• The population of Greater Newcastle increased from approximately 541,950 in 2011 to 575,800 in 2016. The population is projected to grow by an additional 116,100 people between 2016 and 2036 which is a growth rate of 1.25% p.a10.
  • The main drivers of population growth across Greater Newcastle are births and domestic migration. 
    Greater Newcastle is growing at a slower rate than other cities, behind all capital cities and many smaller regional cities including Townsville, the Gold Coast, Bendigo, Albury/Wodonga and
  • Toowoomba. Out of the top 20 major cities in Australia, Newcastle was the fifth slowest growing city in 2010-201411.  

Challenges and opportunities

  • Population growth will drive growth in our economy, creating new and diverse jobs and employment opportunities. Metropolitan planning will help us plan for growth to meet the infrastructure, housing, employment and environmental needs of our communities.
  • Growth can lead to pressure on existing infrastructure, housing availability, jobs and the environment.  Metropolitan planning will enable important services and facilities to be located appropriately throughout Greater Newcastle based on population growth. This will help maximise and improve the efficiency and effectiveness of how our communities function. 

Want to know more? 

The Department of Planning Environment prepares population projections every two to three years. Read more about the latest projections including background information in 2016 NSW Department of Planning population projections.  

10 Based on the Department of Planning and Environment’s 2016 Population, and Household Projections 
11 Infrastructure Australian, State of Australian Cities 2014 - 2015 

Cessnock population pyramid 2016 to 2036

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greater newcastle cessnock population pyramid 2016 to 2036 834x510

Lake Macquarie population pyramid 2016 to 2036

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greater newcastle lake macquarie population pyramid 2016 to 2036 834x468

Maitland population pyramid 2016 to 2036

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greater newcastle maitland population pyramid 2016 to 2036 834x561

Newcastle population pyramid 2016 to 2036

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greater newcastle newcastle population pyramid 2016 to 2036 834x566

Port Stephens population pyramid 2016 to 2036

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greater newcastle port stephens population pyramid 2016 to 2036 834x638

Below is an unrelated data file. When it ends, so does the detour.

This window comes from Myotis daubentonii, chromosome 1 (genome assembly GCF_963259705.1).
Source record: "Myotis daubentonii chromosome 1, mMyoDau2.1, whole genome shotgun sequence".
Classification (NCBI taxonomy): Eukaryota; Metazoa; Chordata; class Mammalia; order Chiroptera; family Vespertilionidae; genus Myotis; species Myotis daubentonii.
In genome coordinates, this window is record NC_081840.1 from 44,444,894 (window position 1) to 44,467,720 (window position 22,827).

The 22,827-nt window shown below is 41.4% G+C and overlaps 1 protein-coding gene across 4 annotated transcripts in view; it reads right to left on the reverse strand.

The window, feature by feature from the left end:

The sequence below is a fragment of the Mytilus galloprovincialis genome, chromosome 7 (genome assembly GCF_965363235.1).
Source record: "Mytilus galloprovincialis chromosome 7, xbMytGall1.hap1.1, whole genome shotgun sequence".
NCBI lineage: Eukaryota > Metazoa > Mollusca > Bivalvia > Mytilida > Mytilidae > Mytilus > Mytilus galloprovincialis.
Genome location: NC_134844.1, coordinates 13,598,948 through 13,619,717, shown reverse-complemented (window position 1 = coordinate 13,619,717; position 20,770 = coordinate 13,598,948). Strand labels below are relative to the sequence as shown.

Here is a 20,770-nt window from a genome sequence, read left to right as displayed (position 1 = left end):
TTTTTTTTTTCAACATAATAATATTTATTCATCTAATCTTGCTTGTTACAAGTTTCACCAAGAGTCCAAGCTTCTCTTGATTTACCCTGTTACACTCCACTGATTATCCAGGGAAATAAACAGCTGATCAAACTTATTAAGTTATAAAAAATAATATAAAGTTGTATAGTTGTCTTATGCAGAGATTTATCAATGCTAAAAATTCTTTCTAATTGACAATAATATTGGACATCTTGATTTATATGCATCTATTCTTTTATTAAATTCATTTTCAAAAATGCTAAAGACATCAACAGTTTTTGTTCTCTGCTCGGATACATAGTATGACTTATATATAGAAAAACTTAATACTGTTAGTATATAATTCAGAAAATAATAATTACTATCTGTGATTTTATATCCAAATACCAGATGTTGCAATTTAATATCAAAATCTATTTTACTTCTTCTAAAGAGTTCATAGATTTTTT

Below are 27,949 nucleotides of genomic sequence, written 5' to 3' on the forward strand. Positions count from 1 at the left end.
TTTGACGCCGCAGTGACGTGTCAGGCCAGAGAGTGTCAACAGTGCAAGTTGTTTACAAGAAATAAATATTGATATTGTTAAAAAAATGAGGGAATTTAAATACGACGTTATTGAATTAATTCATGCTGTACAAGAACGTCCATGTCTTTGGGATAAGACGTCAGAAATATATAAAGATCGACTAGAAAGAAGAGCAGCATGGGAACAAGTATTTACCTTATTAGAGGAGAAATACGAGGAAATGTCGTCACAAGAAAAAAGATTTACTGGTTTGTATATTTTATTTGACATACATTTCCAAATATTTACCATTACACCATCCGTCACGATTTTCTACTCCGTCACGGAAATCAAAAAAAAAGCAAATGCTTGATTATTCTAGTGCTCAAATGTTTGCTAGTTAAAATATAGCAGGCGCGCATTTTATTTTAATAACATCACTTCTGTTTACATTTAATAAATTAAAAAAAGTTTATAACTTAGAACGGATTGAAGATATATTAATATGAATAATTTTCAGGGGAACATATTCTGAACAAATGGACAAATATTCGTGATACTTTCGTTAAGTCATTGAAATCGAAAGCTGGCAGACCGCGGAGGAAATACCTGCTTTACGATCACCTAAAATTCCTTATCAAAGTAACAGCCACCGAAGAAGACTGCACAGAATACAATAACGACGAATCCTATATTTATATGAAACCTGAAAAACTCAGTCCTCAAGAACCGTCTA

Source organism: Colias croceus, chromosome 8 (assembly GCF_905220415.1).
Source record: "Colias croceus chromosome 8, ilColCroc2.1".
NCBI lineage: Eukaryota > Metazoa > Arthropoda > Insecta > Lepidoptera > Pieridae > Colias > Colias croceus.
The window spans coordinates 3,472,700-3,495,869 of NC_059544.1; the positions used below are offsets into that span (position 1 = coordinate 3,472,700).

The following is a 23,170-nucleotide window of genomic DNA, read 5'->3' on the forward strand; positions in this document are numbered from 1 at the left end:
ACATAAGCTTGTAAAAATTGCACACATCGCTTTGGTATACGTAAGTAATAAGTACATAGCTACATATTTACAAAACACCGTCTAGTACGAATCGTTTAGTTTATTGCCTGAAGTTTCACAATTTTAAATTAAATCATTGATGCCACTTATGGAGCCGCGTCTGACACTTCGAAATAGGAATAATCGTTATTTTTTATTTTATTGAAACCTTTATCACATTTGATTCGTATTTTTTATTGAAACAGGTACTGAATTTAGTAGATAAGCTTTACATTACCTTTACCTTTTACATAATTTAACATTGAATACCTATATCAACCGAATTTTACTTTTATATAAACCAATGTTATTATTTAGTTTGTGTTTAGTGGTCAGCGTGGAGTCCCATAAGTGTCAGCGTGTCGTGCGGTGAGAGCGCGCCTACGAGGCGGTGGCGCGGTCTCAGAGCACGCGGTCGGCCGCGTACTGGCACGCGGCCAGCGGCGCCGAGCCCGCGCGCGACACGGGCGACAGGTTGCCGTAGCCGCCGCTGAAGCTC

Domestic Migration 

What we know

  • Between 2006 and 2011, Greater Newcastle recorded a net gain of people moving to the metropolitan area.
  • People moving to Greater Newcastle were most likely to come from adjoining areas (the Upper Hunter, Mid-Coast, Sydney and the Central Coast). There was also a significant number of people moving from Queensland.
  • There is a lot of movement between each local government area within Greater Newcastle.
  • People moving to Greater Newcastle were most likely to settle in Newcastle (2,130) or Lake Macquarie (1,406) Local Government Areas. There was also significant inter-state migration around Newcastle Airport, which is likely to be associated with Williamtown RAAF.  
  • The large number of people moving to Greater Newcastle were in the 20-24 age group (particularly those moving to Newcastle), those leaving are in the 25-29 age group, which is likely to be associated with higher education opportunities. 

Challenges and opportunities

  • A large proportion of the people moving around Greater Newcastle demonstrates the interconnectedness of the area, and the need for greater collaboration.
  • Retaining young people in the 25 – 29 age group is a challenge. Increasing employment opportunities for educated young people might assist.
  • The larger size of Sydney offers future opportunities for increased migration into the Greater Newcastle area. It appears that (up until at least 2011) it was a largely untapped source of domestic migration.
  • Maintaining and improving the liveability of Greater Newcastle (such as access to open space, short commute times, jobs, affordable housing) will make it more attractive and liveable, which may encourage growth through increased migration.

International migration:

What we know

  • There were over 10,000 international arrivals into the Lower Hunter between 2006 to 2011. Newcastle and Lake Macquarie attracted most of these arrivals with over half (5,303) moving to Newcastle and 2,645 moving to Lake Macquarie. It is unclear how many of these arrivals stay short term (such as international students) compared with immigrants who permanently settle here. Sydney had 297,000 international arrivals in the same period.12
  • 14% of Greater Newcastle residents were born overseas. This compares to Sydney, which had 38% of residents born overseas.13
  • Shortland and Jesmond has the highest percentage (11%) of residents who lived overseas within the last five years, indicating that new migrants are likely to live here. This may be associated with the proximity to the University’s Callaghan Campus.
  • People who were born overseas in Greater Newcastle predominantly come from England, New Zealand, Scotland and Germany. A large portion of the Greater Newcastle migrant community also comes from the Philippines, South Africa, China and India.